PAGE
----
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03 March 2024

No end in sight to decline in shipping rates

Lars Modin President and CEO, International Tanker Management Holding. (ASHOK VERMA)

By Karen Remo-Listana

Shipping is arguably the most battered sector globally, in the wake of the economic recession. But there are some players, including ship managers, who have escaped the wrath of the downturn. "We are the middlemen, so we are relatively insulated against the crisis," said Lars Modin, President and CEO, International Tanker Management Holding. The Dubai-headquartered firm, which was recently bought by V Ships – the world's largest ship management company – saw a nine per cent increase in its managed fleet in 2009 and is looking at a further 35 per cent growth in 2010. It saw a two per cent increase in profits against a 20 per cent rise in revenue, largely because it hiked salaries, its main cost, by five per cent while freezing fees despite the escalating costs. "The result was not great, but it was okay," Modin said. Although internal projections are positive, he does not rule out the possibility of a double-dip. "I believe the dip will stretch out for a little bit more because we don't see an increase in employment."

The shipping sector is said to be the last to exit a recession, so everyone's eyes are focused on this industry. If it did see the worst, then everyone else must have seen the bottom as well. Is that the case now?

Shipping is related to the world economy. I find the situation a little weird at the moment because some areas are picking up and some are not. I tend to believe that the dip will stretch out for a bit more time because we don't see an increase in employment around the world.

Do you believe there could be a double dip?

Yes. Three months back, oil tankers from the Middle East to the Far East were paid $15,000 (Dh55,093). Two weeks back, this went up to $100,000 per day but is now down to about $50,000 a day. I don't know what's controlling that. It could be China looking for more oil or it could be speculators.

How does this extreme volatility affect the ship management business?

We are a service company, middlemen for ship owners who don't want to manage the ship. When times are tight, they tend to go to third party managers, that is why we receive more requests. At the same time, it is becoming more difficult because oil majors want to avoid the blame when something happens. So they increase their requirements which makes operations more expensive. It is good in a sense but when you talk about details and are competent, then you'll find many of their demands ludicrous.

Do you pass on that increase in cost to customers?

That's the difficult part. Although we get more work, our margin is reduced. To have the same financials, we have to attract bigger volumes. We are not trying to tie up our work with owners. In the heyday of the past seven years, we could spend a part of our profits on those requirements but now we try to recover 10 per cent to 15 per cent of these additional costs from owners.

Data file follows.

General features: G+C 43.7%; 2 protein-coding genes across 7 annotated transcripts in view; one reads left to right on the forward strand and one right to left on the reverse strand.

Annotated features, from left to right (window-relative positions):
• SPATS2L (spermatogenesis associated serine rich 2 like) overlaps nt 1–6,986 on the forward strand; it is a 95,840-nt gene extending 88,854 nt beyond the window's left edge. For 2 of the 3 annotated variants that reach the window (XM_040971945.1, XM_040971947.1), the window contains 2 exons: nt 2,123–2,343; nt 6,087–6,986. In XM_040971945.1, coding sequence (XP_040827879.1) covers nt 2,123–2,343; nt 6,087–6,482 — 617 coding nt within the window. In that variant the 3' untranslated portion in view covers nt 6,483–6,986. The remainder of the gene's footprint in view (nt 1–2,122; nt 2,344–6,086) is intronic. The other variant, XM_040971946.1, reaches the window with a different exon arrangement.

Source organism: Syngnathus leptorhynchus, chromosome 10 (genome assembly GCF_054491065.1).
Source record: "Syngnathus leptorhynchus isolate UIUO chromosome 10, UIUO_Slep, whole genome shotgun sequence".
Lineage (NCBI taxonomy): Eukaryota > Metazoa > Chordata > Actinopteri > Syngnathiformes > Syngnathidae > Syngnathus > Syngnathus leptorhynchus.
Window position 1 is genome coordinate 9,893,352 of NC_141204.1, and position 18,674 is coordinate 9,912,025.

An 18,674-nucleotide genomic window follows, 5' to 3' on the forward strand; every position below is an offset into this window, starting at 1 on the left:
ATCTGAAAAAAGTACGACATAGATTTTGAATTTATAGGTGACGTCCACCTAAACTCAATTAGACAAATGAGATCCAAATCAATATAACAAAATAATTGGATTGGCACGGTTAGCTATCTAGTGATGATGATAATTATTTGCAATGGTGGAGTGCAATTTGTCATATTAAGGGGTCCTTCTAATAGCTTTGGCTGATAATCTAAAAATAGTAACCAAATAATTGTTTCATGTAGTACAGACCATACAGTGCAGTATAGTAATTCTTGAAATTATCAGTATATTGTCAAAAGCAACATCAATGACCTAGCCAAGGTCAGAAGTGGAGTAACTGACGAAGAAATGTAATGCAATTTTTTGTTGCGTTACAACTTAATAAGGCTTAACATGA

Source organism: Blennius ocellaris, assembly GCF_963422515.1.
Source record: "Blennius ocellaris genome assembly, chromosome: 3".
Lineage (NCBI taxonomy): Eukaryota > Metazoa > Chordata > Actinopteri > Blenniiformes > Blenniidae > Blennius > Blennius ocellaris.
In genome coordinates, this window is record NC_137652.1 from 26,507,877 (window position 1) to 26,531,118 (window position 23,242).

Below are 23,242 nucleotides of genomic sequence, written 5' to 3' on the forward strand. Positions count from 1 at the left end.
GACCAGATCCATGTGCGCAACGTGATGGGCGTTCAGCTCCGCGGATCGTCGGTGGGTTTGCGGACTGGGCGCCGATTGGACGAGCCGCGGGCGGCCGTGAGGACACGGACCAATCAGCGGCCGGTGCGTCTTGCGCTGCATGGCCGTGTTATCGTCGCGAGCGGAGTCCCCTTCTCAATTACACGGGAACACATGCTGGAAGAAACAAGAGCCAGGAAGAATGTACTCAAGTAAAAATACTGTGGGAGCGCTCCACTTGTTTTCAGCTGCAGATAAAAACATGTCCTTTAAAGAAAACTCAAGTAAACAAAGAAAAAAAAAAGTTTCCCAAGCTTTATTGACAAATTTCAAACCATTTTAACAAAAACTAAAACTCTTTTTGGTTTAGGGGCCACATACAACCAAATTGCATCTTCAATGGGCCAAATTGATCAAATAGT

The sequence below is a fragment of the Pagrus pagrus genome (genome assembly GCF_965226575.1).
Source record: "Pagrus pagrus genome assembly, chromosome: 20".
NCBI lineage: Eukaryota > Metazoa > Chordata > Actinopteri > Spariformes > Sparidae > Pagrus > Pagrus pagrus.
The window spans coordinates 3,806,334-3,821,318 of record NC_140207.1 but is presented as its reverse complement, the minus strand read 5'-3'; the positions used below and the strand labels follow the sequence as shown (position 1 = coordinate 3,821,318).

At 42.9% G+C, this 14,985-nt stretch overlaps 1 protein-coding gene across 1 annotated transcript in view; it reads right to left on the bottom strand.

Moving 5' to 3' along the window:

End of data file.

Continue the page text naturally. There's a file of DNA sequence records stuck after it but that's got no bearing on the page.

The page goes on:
How much can a ship owner save by going to ship management agencies?

The cost of managing a ship in the shore side is about $200,000, we do it for about $150,000. Many owners have costs of $300,000 so savings are much more.

Did you perform well last year?

Not that well. The result was not great but it was okay. Customers asked us to cut costs and not charge for certain things. They asked us to freeze the fees. Our revenues increased by 20 per cent but profits came down because we increased wages by five per cent. Profit margins increased by only two per cent.

What were the year-on-year profits in the past?

Below 10 per cent. But this is reduced due to higher salaries and pressure to freeze fees. We had to do more with the same number. A lot of our staff stays up late. We hope to correct that later on.

Why increase salaries in a deflationary environment?

It's a supply and demand issue. There is a shortage of competent people. In order to retain them, we needed to keep them happy. We have 57 persons, the same that we had in 2008, but we have more business now, with 48 ships.

How are your Singapore, Germany and Texas operations faring?

We closed down the Singapore office last year because it's difficult to get good profits out of managing ships in the Far East. We did only one ship. We got lot of negotiations but these broke down. In Germany, we have 17 ships but this may come down to 12 ships in future. In Houston, we do not have more than three ships, but the fleet there and in Dubai will grow this year.

What are your projections for 2010?

Growth will be significant. If 25 per cent of discussions lead to signed contracts, then we will probably grow to 65 ships this year.

PROFILE: Lars Modin President and CEO, International Tanker Management Holding

The 55-year old Swede has been working with ships and shipping all his life. A former chairman of the Chemical Tanker Committee of the International Association of Independent Tanker Owners, Modin served Stolt Nielsen in Rotterdam and Houston for nearly 20 years in various managerial positions. He holds a BSc in Marine Engineering and a chief engineer's unlimited licence for both steam and motor. He is keen on golf, sailing and biking and hopes to sail around the world some day.


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